Fragmental massive sulphides at the Heath Steele Mine, New Brunswick
CIM Bulletin, Vol. 72, No. 811, 1979
LEO OWSIACKI and A.L McALLISTER, Department of Geology, University of New Brunswick, Fredericton, N.B.
Both the B and A-C ore zones of the Heath Steele Mine contain extensive areas of brecciated ore. This texturally distinct ore type has been tentatively defined as a fragmental or conglomerate massive sulphide.It consists of subangular and round fragments of pyrite up to 30 cm in diameter, smaller quartz clasts and chloritized, mineralized, lithic fragments in a faintly banded matrix ofpyr-rhotite and chalcopyrite. The chalcopyrite is concentrated in the pressure shadows of the fragments and appears to reflect remobilization and recrystallization during a deformation which postdates the formation of the clasts.A generally conformable relationship with the underlying banded pyrite-sphalerite ore, discordancy with the host banded argillites, spatial distribution and similarity to Kuroko ores suggest that the fragmental ore is of primary origin and that breccia formation is probably due to soft-sediment slumping or sliding initiated by volcanic explosions, as hypothesized for similar massive sulphides in various Japanese mines. It is nevertheless recognized that certain structural features in some clasts may result from deformation preceding the formation of the breccia, and at this stage a tectonic origin cannot be completely eliminated.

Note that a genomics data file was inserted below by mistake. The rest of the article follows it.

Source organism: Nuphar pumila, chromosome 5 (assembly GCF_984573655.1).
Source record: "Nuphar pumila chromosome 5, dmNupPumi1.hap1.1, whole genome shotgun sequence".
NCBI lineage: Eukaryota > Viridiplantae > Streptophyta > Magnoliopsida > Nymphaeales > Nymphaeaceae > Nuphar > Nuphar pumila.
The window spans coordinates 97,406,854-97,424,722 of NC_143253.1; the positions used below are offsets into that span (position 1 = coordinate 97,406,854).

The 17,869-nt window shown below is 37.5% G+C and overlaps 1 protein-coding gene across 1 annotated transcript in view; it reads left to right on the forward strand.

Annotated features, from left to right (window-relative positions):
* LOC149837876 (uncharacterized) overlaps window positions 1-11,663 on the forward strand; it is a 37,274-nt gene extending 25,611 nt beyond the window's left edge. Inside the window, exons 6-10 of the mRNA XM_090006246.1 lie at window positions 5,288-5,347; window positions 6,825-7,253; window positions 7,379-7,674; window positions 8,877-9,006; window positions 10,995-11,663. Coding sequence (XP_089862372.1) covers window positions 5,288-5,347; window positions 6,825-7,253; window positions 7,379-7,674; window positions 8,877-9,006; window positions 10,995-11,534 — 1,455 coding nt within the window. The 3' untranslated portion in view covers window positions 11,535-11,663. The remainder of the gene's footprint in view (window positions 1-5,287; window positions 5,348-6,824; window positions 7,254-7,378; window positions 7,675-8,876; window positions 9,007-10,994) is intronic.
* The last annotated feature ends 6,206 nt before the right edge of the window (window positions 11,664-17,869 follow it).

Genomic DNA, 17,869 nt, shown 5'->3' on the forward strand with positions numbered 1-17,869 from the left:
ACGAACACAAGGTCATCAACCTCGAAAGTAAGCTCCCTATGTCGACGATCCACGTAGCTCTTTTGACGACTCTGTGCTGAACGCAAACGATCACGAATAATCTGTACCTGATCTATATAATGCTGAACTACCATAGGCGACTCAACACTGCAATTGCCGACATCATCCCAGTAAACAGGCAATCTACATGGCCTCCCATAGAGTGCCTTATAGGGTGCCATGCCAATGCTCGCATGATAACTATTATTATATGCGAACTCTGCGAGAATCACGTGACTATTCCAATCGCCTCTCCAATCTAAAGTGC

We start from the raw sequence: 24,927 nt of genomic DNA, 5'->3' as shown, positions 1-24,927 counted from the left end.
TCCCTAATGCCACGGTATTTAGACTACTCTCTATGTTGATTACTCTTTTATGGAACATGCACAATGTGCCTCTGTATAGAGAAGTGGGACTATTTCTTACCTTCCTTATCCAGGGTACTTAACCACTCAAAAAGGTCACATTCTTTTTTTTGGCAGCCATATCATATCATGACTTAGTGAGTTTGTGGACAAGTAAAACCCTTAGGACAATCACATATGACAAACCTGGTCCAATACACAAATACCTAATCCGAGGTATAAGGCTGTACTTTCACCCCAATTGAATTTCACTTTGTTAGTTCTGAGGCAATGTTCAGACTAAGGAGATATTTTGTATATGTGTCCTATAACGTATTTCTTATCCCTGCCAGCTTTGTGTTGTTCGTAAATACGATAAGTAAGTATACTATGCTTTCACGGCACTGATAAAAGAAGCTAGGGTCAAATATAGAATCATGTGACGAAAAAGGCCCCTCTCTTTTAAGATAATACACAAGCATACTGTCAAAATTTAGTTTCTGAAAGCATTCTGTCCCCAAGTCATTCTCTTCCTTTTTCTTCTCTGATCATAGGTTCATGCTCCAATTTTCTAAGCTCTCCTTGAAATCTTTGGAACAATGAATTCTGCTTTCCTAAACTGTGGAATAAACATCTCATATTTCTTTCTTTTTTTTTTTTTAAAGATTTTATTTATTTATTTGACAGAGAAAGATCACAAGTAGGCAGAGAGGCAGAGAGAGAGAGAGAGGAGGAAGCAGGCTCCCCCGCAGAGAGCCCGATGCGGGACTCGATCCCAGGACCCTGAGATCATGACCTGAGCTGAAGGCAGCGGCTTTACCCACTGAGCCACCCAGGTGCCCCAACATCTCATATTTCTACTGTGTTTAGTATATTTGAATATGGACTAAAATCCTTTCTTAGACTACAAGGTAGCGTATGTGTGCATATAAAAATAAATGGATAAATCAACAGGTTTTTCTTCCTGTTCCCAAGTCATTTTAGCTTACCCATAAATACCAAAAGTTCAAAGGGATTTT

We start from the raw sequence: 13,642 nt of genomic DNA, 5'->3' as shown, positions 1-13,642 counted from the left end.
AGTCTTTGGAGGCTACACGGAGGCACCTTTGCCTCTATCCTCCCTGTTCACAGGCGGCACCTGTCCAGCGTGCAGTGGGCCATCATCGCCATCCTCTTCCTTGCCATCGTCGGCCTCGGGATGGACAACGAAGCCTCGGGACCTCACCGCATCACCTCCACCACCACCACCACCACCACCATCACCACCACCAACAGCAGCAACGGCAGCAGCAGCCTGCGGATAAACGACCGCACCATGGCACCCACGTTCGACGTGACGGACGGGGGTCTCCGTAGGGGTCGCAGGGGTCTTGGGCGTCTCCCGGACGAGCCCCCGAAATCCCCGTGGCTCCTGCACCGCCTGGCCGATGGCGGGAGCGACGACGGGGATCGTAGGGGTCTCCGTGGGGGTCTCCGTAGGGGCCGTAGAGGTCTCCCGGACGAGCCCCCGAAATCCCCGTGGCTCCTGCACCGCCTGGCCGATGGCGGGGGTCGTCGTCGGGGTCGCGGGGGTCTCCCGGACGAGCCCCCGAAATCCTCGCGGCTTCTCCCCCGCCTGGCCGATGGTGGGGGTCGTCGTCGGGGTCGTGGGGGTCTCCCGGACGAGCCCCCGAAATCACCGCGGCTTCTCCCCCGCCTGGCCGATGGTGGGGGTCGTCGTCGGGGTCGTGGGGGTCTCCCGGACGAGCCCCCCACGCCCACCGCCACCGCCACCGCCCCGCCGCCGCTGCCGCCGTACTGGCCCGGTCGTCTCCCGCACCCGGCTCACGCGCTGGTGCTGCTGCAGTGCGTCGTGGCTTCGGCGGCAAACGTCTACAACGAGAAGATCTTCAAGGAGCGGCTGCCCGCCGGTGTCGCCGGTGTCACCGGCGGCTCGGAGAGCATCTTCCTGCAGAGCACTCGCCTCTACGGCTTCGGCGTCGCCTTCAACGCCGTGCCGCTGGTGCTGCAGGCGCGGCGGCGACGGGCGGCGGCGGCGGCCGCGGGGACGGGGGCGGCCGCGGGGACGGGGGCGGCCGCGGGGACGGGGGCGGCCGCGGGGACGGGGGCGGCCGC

Massive sulphides, Breccia ore, Sediment slumping, Heath Steele Mine, Mineralization, Ore deposits, Deformation, Metamorphism.